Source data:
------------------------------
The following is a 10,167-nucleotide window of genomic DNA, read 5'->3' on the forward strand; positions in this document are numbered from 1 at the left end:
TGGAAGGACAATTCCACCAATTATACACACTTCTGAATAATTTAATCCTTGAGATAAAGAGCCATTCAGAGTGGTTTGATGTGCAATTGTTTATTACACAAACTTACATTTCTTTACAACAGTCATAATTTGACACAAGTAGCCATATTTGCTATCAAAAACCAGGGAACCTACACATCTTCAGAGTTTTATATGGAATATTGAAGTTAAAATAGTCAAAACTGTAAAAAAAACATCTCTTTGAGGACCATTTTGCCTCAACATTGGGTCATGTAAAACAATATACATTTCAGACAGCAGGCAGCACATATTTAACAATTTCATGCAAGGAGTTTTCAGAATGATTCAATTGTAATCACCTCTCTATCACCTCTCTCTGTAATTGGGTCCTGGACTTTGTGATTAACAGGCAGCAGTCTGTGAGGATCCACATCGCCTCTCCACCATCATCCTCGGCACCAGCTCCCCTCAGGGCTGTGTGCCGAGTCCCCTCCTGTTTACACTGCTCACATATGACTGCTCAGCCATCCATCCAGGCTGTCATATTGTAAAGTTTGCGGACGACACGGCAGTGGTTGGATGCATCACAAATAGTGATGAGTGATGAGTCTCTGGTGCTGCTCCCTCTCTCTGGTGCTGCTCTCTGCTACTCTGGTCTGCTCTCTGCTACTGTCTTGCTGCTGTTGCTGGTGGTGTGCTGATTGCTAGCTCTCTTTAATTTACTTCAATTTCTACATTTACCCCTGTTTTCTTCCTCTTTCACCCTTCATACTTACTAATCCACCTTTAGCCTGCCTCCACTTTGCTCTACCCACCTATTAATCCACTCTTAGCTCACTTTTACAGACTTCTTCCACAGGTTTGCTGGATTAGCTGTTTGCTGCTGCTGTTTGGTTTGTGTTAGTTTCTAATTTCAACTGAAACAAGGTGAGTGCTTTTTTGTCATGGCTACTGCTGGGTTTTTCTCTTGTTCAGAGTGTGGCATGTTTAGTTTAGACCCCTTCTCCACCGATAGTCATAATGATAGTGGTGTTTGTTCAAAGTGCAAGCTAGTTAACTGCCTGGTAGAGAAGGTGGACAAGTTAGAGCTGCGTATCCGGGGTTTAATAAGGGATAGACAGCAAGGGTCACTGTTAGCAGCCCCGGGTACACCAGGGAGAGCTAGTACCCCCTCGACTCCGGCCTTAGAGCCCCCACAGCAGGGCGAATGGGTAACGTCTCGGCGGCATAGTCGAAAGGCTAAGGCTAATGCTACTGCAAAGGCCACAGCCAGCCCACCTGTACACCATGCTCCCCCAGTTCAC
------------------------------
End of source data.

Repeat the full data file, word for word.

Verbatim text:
The following is a 10,167-nucleotide window of genomic DNA, read 5'->3' on the forward strand; positions in this document are numbered from 1 at the left end:
TGGAAGGACAATTCCACCAATTATACACACTTCTGAATAATTTAATCCTTGAGATAAAGAGCCATTCAGAGTGGTTTGATGTGCAATTGTTTATTACACAAACTTACATTTCTTTACAACAGTCATAATTTGACACAAGTAGCCATATTTGCTATCAAAAACCAGGGAACCTACACATCTTCAGAGTTTTATATGGAATATTGAAGTTAAAATAGTCAAAACTGTAAAAAAAACATCTCTTTGAGGACCATTTTGCCTCAACATTGGGTCATGTAAAACAATATACATTTCAGACAGCAGGCAGCACATATTTAACAATTTCATGCAAGGAGTTTTCAGAATGATTCAATTGTAATCACCTCTCTATCACCTCTCTCTGTAATTGGGTCCTGGACTTTGTGATTAACAGGCAGCAGTCTGTGAGGATCCACATCGCCTCTCCACCATCATCCTCGGCACCAGCTCCCCTCAGGGCTGTGTGCCGAGTCCCCTCCTGTTTACACTGCTCACATATGACTGCTCAGCCATCCATCCAGGCTGTCATATTGTAAAGTTTGCGGACGACACGGCAGTGGTTGGATGCATCACAAATAGTGATGAGTGATGAGTCTCTGGTGCTGCTCCCTCTCTCTGGTGCTGCTCTCTGCTACTCTGGTCTGCTCTCTGCTACTGTCTTGCTGCTGTTGCTGGTGGTGTGCTGATTGCTAGCTCTCTTTAATTTACTTCAATTTCTACATTTACCCCTGTTTTCTTCCTCTTTCACCCTTCATACTTACTAATCCACCTTTAGCCTGCCTCCACTTTGCTCTACCCACCTATTAATCCACTCTTAGCTCACTTTTACAGACTTCTTCCACAGGTTTGCTGGATTAGCTGTTTGCTGCTGCTGTTTGGTTTGTGTTAGTTTCTAATTTCAACTGAAACAAGGTGAGTGCTTTTTTGTCATGGCTACTGCTGGGTTTTTCTCTTGTTCAGAGTGTGGCATGTTTAGTTTAGACCCCTTCTCCACCGATAGTCATAATGATAGTGGTGTTTGTTCAAAGTGCAAGCTAGTTAACTGCCTGGTAGAGAAGGTGGACAAGTTAGAGCTGCGTATCCGGGGTTTAATAAGGGATAGACAGCAAGGGTCACTGTTAGCAGCCCCGGGTACACCAGGGAGAGCTAGTACCCCCTCGACTCCGGCCTTAGAGCCCCCACAGCAGGGCGAATGGGTAACGTCTCGGCGGCATAGTCGAAAGGCTAAGGCTAATGCTACTGCAAAGGCCACAGCCAGCCCACCTGTACACCATGCTCCCCCAGTTCAC